#16 SarbaV

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Posted 12 July 2018 - 20:17

The pac model for a tire is based on the measuring conditions at the time of test. For instance my tires are tested on dry 3M 80 grit paper. As it stands the pac formula includes no modelling of wet grip, unless you measure in the wet.

 

@sarbav, the yaw angle is the difference between the vehicle path and the vehicle attitude.

 

Slip angle will be smaller in wet tyres right? because of not enough friction, or maybe the wet tyre's groove edges will mechanically hold on to tracks surface that are coarse.

Im a noob help me out.



#17 gruntguru

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Posted 12 July 2018 - 21:56

Slip angle will be smaller in wet tyres right? because of not enough friction, or maybe the wet tyre's groove edges will mechanically hold on to tracks surface that are coarse.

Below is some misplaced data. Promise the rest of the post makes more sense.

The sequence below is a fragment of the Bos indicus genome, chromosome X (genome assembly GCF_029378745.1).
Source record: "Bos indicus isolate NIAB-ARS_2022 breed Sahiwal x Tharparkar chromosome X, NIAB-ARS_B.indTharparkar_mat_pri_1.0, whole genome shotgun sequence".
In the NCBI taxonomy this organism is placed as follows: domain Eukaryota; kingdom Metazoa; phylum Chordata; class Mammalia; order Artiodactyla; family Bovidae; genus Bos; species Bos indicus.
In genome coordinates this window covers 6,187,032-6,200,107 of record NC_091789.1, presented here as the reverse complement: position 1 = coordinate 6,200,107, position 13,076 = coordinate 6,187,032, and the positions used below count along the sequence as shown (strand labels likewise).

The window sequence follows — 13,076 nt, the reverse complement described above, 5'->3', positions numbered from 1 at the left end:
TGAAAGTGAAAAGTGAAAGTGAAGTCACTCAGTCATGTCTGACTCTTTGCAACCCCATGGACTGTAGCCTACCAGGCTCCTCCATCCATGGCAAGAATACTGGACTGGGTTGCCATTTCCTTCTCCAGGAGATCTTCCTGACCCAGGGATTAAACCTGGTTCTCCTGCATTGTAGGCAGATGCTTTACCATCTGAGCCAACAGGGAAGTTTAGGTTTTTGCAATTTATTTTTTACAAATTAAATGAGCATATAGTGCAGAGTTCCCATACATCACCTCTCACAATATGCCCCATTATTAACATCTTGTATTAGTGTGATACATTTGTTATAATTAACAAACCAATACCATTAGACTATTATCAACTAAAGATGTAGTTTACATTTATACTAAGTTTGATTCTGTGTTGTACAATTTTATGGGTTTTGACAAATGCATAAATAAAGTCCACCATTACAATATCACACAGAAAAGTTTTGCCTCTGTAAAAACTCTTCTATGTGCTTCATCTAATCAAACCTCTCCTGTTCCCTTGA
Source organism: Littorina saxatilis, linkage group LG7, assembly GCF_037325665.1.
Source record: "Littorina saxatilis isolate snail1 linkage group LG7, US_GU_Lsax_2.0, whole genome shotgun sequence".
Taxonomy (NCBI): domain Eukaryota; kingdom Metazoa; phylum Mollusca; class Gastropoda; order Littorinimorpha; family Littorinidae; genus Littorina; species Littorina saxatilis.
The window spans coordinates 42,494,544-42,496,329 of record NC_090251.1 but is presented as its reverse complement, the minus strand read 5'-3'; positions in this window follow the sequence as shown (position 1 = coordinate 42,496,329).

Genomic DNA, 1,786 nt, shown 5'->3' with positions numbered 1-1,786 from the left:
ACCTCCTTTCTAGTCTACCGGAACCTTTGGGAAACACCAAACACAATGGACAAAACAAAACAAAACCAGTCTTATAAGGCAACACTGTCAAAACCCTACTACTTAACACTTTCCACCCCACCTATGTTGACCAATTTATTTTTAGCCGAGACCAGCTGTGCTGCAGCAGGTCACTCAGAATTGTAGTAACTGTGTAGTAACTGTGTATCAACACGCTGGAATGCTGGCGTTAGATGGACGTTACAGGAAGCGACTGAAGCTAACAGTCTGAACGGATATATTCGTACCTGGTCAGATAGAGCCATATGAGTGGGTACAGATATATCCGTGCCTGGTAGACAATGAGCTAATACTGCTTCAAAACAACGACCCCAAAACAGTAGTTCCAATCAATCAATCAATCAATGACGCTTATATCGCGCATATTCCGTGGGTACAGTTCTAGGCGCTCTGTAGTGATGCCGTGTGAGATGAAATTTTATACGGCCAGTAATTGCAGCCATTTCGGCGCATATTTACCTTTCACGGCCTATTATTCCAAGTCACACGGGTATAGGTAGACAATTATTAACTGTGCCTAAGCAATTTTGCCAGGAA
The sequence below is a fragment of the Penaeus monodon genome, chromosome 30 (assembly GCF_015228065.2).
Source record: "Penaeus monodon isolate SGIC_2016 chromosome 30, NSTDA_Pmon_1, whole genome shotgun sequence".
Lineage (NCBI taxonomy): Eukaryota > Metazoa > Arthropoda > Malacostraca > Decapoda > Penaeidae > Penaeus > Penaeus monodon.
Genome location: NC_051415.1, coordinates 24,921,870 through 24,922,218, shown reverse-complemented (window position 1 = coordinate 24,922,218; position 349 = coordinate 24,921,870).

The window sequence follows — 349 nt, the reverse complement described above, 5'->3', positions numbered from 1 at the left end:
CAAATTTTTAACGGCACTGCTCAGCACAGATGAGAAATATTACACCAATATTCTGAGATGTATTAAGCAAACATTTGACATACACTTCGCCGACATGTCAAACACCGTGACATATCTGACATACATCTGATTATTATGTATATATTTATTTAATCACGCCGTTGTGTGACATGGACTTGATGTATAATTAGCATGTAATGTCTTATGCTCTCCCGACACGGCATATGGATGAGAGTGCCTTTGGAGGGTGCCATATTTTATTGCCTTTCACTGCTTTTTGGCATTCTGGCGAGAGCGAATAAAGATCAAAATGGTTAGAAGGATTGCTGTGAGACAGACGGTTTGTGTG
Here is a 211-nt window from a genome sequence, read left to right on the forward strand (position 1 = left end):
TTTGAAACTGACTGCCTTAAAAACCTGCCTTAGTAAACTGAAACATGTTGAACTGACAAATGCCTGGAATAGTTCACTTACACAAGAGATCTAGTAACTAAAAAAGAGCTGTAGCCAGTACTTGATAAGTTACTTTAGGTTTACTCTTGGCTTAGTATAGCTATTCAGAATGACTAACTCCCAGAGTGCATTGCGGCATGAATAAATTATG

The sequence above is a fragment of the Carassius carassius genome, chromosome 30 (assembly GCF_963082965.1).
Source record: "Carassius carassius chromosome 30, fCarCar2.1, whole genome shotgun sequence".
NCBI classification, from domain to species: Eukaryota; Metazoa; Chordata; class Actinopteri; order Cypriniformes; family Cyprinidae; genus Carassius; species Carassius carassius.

Im a noob help me out.

Treaded tyres typically need higher slip angles to generate maximum force. Tread "squirm."

 

The model in my head thinks in terms of vertical force being shared between water film/wedge and tyre contact. The section in contact with the road has usual value of u and the water film has u = 0.



#18 Greg Locock

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Posted 13 July 2018 - 05:29

Yes, that's it. The wet bit of the CP is mostly involved with squeegeeing water away, but it can support vertical force. That's a neat way to think about it.



#19 Lee Nicolle

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Posted 13 July 2018 - 05:30

A 'proper' wet tyre is usually baggier and moves more on the rim. Or so many use the same size tyre on a rim narrower than usual, eg about an inch.